If you are looking for my blog titled, The Contemplative Catholic Convert, you are at the right spot.

Friday, February 1, 2013

See How Much . . . .

This is another essay I published in one of my books. I thought it might be helpful to repost it.
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For God so loved the world that he gave his only Son, so that everyone who believes in him might not perish but might have eternal life (St. John 3:16).



It’s easy to find the story of SHMILY. Laura Jeanne Allen published the anecdote of her grandparents’ mysterious word in a 1999 Chicken Soup for the Couple’s Soul. Since then, SHMILY – an acronym for “See How Much I Love You” – has raced across the world through the power of the internet.

During their 50 years of marriage, Andrew and Alice McAndrew’s love for each other found expression in hundreds of ways. They stole gentle kisses in the kitchen, held hands at every opportunity, and spoke their devotion to each other with their eyes. They knelt each day in church to meet with God, whom they knew to be the source of their love. They bowed their heads before each meal, acknowledging Him as the source of their sustenance.

Like many couples who have lived together for many years, they could end each other’s sentences, sense one another’s moods, and meet each other’s needs before those needs were even spoken.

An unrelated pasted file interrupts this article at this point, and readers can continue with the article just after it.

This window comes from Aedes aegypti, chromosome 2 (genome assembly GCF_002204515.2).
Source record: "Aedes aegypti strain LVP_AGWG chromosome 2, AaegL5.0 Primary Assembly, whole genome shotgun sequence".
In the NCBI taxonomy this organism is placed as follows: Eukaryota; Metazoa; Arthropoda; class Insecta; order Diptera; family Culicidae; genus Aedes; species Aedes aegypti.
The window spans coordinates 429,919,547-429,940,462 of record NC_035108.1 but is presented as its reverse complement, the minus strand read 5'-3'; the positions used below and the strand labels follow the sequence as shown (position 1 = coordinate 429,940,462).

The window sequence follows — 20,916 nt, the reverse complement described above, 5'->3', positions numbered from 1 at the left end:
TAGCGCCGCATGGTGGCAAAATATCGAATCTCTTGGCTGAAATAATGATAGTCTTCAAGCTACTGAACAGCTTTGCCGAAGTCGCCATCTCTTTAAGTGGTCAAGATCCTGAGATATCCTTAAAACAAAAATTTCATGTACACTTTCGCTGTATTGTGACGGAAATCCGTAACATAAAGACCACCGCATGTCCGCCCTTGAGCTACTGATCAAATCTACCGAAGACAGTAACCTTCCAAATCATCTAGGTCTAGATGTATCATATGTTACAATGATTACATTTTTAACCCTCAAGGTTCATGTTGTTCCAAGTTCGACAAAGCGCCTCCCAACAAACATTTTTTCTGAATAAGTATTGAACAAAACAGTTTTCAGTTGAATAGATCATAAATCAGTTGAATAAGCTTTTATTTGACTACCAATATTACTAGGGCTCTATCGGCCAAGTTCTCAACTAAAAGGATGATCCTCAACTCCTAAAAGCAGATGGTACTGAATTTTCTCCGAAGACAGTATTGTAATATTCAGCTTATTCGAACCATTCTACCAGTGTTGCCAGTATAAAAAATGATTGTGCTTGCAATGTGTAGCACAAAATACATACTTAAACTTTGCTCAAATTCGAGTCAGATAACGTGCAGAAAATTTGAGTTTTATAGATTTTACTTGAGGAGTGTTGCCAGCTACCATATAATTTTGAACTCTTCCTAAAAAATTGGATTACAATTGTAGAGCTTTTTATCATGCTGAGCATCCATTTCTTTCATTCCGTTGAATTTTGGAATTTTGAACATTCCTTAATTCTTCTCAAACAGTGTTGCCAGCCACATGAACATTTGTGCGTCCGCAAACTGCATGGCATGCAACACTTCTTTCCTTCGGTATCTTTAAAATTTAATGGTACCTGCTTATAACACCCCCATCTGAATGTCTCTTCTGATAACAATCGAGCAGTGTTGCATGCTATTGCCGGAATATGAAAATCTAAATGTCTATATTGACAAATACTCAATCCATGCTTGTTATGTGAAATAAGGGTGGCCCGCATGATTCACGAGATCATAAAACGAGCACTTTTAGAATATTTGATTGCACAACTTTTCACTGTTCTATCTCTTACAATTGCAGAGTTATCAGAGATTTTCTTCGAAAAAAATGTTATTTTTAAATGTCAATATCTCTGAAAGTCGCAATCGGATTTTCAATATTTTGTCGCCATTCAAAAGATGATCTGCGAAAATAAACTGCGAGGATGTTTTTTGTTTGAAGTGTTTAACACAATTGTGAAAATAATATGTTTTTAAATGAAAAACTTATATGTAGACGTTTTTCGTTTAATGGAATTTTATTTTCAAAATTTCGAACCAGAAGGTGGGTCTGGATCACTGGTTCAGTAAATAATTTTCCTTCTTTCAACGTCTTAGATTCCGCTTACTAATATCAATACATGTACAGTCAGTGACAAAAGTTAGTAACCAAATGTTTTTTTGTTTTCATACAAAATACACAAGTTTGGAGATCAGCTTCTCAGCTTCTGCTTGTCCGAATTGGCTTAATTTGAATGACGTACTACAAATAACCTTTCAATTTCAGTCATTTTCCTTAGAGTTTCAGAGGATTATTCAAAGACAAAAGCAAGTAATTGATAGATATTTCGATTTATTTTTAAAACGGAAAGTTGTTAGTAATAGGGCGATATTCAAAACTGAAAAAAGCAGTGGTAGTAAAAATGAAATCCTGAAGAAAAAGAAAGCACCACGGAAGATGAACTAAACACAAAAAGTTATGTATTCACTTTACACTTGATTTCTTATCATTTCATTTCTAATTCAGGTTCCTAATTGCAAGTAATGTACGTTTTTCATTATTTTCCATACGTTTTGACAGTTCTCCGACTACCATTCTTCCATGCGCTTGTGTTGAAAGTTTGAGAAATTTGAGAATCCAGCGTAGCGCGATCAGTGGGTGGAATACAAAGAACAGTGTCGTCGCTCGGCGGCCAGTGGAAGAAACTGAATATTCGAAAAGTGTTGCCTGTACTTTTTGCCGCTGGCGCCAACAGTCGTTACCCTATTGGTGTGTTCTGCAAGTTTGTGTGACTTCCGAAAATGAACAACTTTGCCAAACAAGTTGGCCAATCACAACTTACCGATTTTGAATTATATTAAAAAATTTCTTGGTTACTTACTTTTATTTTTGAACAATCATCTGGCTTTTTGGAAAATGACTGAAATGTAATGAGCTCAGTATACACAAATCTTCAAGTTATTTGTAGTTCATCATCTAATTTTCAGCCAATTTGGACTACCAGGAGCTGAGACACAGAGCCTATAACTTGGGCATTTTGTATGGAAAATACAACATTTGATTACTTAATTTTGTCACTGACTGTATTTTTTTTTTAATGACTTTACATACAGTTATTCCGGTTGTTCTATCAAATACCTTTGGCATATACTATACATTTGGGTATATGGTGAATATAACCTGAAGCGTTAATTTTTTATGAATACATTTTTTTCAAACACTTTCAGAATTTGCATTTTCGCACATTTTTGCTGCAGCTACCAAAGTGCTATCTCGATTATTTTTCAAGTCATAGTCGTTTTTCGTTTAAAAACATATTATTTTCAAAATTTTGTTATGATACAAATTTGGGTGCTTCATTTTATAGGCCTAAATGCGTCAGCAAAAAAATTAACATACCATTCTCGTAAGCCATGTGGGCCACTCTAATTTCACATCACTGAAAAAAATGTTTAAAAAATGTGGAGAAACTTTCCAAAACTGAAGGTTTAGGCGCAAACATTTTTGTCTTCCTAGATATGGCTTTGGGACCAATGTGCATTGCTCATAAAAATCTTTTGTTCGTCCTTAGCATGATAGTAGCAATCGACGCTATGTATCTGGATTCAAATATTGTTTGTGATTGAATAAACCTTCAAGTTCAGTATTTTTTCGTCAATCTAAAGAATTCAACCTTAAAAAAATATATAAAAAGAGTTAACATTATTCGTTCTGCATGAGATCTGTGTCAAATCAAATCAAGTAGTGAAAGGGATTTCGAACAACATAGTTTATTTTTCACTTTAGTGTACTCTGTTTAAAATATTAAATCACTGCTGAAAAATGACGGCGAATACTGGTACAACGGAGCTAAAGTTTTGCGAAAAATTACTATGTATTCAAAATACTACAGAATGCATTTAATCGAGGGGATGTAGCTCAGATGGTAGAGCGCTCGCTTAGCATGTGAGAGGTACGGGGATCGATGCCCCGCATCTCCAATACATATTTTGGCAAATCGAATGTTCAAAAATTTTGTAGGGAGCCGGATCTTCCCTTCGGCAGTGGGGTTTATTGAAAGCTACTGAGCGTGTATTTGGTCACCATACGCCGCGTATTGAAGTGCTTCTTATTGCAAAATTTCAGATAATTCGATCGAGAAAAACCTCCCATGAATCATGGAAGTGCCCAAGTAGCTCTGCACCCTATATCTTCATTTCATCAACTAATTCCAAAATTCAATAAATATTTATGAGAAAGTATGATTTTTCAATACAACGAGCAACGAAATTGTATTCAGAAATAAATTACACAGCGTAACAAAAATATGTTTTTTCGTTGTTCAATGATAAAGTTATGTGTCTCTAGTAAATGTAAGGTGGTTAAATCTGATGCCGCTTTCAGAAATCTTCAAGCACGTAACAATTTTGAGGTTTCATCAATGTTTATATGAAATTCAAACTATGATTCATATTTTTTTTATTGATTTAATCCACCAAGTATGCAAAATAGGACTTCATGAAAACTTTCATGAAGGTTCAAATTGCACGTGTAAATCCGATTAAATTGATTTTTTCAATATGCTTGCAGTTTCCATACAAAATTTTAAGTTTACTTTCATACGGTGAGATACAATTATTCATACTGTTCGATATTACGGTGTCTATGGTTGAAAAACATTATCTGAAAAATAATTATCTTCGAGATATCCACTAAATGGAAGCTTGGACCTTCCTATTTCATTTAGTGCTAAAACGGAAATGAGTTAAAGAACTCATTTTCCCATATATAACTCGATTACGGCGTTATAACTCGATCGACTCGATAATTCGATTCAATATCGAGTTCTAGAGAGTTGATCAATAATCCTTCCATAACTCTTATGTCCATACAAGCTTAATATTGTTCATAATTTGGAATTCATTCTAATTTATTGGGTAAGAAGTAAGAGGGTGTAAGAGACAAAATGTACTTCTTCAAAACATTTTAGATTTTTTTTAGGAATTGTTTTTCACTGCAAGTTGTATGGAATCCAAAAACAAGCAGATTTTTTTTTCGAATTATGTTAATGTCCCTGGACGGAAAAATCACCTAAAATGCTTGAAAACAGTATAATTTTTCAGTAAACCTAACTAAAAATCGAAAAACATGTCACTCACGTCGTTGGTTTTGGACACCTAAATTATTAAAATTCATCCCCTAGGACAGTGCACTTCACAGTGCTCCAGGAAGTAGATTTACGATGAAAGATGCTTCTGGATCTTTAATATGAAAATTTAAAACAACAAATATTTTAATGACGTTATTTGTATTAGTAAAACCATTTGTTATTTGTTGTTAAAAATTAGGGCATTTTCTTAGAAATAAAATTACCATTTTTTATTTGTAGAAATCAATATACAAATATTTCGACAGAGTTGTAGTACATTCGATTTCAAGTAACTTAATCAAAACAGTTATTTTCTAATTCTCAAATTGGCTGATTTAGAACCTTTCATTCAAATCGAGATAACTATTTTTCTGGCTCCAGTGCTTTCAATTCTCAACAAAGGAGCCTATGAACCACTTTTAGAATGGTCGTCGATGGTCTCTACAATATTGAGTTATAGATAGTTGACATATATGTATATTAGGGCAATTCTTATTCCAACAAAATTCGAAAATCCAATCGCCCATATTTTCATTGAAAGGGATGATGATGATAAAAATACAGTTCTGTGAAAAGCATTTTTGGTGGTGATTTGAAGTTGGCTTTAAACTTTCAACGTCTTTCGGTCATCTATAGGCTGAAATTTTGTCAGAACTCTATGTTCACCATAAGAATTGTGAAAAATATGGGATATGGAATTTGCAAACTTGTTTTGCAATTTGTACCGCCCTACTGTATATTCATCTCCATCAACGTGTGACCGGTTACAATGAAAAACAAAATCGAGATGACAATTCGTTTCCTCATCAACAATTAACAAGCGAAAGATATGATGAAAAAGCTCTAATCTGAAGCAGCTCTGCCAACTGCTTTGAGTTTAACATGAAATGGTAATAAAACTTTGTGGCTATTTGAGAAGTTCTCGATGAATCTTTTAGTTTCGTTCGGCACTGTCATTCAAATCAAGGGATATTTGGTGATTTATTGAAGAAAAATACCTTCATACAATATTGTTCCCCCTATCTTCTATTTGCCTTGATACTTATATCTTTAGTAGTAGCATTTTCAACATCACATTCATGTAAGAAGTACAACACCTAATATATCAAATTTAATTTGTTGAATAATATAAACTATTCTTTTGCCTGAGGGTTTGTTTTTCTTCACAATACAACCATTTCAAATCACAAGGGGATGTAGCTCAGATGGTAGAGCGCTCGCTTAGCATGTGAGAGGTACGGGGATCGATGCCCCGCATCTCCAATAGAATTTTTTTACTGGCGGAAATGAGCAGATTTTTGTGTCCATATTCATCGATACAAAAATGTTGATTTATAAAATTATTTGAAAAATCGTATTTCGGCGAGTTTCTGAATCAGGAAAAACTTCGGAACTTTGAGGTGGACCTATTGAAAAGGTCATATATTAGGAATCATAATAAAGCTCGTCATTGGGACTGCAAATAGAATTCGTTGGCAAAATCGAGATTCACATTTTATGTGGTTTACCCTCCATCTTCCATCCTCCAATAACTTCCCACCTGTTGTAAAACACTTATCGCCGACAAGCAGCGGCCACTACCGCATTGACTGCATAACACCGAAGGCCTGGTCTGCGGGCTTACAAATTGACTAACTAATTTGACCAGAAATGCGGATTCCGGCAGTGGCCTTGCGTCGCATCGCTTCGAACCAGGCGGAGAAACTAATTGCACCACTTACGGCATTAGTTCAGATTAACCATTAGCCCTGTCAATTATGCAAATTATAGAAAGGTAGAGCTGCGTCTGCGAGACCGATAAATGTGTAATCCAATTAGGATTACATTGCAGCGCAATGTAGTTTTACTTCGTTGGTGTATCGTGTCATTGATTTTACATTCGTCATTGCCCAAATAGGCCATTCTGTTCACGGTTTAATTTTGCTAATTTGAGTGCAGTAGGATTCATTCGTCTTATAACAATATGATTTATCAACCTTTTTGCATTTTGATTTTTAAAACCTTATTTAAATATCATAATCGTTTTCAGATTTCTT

For the greater part of their half-century marriage, Andrew and Alice passed See-How-Much-I-Love-You messages to each other like a sacred game of tag. They left notes scrawled with SHMILY on dashboards and car seats, under pillows and traced in the fireplace ashes. They wrote the word in the steam left on the mirror after a hot shower, and carved it into bars of soap. One time, Alice unrolled an entire roll of toilet paper and wrote the word on the last sheet.

During their last years together, breast cancer hung above their heads like a dark and ominous cloud. But the disease couldn’t cast a shadow on their love for each other. She held onto her husband’s steady hand as they continued their morning walks to church. She often whispered to her grandchildren how good-looking her husband was, and that she “knew how to pick ‘em.”

When her strength waned and forced her to remain indoors, Andrew painted their room yellow so she could feel surrounded by sunshine. When the cancer finally took her life, the family gathered for the funeral where, to no one’s surprise, they saw Grandpa’s final love note written on the pink ribbons of the funeral bouquet: SHMILY.

One of my favorite Scripture passages is from the book of Isaiah: “Can a woman forget her nursing child, and have no compassion on the son of her womb? Even these may forget, but I will not forget you. Behold, I have engraved you on the palms of my hands . . .” (Isaiah 49:15-16).

Most people who have seen a crucifix know of the placard placed by Pontius Pilate above our Lord’s head (John 19:19-22). It holds the acronym INRI – the first letters of the Latin phrase, “Jesus of Nazareth, King of the Jews.”